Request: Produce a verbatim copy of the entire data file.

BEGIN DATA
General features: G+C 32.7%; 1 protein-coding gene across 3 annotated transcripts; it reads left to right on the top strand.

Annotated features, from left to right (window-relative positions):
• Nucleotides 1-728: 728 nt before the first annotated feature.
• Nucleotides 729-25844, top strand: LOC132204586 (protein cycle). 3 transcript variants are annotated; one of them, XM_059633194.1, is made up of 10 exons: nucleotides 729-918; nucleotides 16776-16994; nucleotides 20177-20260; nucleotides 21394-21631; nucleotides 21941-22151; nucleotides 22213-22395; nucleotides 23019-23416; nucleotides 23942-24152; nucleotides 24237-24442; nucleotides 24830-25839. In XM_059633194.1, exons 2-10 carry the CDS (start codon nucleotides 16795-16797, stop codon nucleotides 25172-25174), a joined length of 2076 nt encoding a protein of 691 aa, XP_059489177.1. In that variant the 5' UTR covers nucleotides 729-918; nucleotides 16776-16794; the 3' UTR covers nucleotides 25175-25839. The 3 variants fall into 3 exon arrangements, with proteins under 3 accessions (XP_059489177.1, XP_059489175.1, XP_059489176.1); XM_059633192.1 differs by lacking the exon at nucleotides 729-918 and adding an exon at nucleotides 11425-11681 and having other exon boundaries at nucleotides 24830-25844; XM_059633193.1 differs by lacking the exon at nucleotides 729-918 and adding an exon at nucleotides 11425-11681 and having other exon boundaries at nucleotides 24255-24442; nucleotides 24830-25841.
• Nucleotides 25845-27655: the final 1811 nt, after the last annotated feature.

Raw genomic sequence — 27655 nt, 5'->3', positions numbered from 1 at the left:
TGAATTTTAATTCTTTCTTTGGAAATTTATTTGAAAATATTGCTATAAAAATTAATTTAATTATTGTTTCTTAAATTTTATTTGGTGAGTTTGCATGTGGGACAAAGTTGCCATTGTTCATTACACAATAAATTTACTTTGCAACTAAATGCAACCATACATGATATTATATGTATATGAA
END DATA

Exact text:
General features: G+C 32.7%; 1 protein-coding gene across 3 annotated transcripts; it reads left to right on the top strand.

Annotated features, from left to right (window-relative positions):
• Nucleotides 1-728: 728 nt before the first annotated feature.
• Nucleotides 729-25844, top strand: LOC132204586 (protein cycle). 3 transcript variants are annotated; one of them, XM_059633194.1, is made up of 10 exons: nucleotides 729-918; nucleotides 16776-16994; nucleotides 20177-20260; nucleotides 21394-21631; nucleotides 21941-22151; nucleotides 22213-22395; nucleotides 23019-23416; nucleotides 23942-24152; nucleotides 24237-24442; nucleotides 24830-25839. In XM_059633194.1, exons 2-10 carry the CDS (start codon nucleotides 16795-16797, stop codon nucleotides 25172-25174), a joined length of 2076 nt encoding a protein of 691 aa, XP_059489177.1. In that variant the 5' UTR covers nucleotides 729-918; nucleotides 16776-16794; the 3' UTR covers nucleotides 25175-25839. The 3 variants fall into 3 exon arrangements, with proteins under 3 accessions (XP_059489177.1, XP_059489175.1, XP_059489176.1); XM_059633192.1 differs by lacking the exon at nucleotides 729-918 and adding an exon at nucleotides 11425-11681 and having other exon boundaries at nucleotides 24830-25844; XM_059633193.1 differs by lacking the exon at nucleotides 729-918 and adding an exon at nucleotides 11425-11681 and having other exon boundaries at nucleotides 24255-24442; nucleotides 24830-25841.
• Nucleotides 25845-27655: the final 1811 nt, after the last annotated feature.

Raw genomic sequence — 27655 nt, 5'->3', positions numbered from 1 at the left:
TGAATTTTAATTCTTTCTTTGGAAATTTATTTGAAAATATTGCTATAAAAATTAATTTAATTATTGTTTCTTAAATTTTATTTGGTGAGTTTGCATGTGGGACAAAGTTGCCATTGTTCATTACACAATAAATTTACTTTGCAACTAAATGCAACCATACATGATATTATATGTATATGAA